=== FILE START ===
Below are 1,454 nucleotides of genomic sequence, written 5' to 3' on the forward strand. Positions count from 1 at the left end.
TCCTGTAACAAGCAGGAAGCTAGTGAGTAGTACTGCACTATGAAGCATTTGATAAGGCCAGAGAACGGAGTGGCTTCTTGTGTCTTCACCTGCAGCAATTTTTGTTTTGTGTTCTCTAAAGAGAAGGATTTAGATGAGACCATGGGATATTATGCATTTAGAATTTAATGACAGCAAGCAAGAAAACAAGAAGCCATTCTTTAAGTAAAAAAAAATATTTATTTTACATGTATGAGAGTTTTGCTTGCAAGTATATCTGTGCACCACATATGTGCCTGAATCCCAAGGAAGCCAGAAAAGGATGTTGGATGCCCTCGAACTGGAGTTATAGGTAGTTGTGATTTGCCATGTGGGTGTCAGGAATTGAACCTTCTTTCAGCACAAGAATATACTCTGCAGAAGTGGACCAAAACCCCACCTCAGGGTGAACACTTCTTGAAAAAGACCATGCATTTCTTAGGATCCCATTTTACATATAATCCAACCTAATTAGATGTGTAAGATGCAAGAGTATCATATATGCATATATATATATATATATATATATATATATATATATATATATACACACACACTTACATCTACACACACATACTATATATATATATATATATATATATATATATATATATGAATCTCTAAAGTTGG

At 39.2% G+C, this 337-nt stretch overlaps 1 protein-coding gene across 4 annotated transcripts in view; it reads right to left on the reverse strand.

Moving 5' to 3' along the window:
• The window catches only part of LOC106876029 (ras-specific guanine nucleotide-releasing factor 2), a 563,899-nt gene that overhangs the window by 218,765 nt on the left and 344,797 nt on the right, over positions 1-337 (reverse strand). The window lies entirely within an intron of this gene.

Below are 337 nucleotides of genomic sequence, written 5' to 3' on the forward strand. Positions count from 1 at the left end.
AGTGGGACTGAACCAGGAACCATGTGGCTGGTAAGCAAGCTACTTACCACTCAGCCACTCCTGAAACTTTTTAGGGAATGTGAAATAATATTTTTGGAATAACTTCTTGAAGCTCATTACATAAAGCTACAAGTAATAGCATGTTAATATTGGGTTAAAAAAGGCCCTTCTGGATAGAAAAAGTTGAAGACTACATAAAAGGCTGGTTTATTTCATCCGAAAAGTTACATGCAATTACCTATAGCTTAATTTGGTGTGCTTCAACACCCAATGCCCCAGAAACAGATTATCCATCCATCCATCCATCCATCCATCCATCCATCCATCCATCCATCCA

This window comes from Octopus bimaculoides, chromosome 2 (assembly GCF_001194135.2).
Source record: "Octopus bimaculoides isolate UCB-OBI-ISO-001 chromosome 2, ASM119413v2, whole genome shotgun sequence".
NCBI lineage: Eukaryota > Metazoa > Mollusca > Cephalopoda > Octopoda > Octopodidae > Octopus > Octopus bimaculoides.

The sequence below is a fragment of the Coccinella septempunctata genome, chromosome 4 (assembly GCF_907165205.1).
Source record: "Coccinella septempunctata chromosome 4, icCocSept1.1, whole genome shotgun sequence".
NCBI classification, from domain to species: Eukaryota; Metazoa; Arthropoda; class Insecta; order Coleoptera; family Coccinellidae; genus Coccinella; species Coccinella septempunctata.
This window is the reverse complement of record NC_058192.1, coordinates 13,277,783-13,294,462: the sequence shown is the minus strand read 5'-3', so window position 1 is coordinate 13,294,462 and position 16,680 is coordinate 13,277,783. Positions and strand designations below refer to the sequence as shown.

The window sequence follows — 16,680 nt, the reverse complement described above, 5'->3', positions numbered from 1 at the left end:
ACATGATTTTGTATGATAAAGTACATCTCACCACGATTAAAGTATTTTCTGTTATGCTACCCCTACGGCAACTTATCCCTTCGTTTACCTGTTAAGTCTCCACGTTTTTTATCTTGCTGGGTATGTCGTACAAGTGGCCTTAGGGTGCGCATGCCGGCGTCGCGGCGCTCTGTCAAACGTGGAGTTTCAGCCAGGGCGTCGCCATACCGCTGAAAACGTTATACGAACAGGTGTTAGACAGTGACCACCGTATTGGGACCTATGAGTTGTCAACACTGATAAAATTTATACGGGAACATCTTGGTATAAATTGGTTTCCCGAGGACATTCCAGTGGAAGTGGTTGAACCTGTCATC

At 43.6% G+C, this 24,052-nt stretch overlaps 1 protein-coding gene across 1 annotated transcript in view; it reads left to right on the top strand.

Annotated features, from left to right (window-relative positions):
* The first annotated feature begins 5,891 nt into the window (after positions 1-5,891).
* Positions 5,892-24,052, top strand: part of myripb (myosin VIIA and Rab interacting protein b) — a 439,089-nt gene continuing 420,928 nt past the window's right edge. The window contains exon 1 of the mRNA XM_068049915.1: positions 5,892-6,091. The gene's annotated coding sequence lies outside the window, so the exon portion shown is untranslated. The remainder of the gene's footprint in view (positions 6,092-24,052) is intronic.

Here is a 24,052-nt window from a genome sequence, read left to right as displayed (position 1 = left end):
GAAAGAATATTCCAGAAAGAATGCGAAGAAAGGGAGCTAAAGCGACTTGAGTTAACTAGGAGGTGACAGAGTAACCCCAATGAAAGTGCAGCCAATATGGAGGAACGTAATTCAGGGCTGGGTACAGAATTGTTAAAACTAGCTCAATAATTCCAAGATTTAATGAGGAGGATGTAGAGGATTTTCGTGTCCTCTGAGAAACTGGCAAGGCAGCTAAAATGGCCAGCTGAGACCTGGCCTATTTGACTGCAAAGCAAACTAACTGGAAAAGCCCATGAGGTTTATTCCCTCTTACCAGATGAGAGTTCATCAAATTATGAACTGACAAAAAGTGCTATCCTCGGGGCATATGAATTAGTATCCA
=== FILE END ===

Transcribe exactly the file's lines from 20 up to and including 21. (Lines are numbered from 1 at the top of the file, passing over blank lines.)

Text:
* Positions 5,892-24,052, top strand: part of myripb (myosin VIIA and Rab interacting protein b) — a 439,089-nt gene continuing 420,928 nt past the window's right edge. The window contains exon 1 of the mRNA XM_068049915.1: positions 5,892-6,091. The gene's annotated coding sequence lies outside the window, so the exon portion shown is untranslated. The remainder of the gene's footprint in view (positions 6,092-24,052) is intronic.

Here is a 24,052-nt window from a genome sequence, read left to right as displayed (position 1 = left end):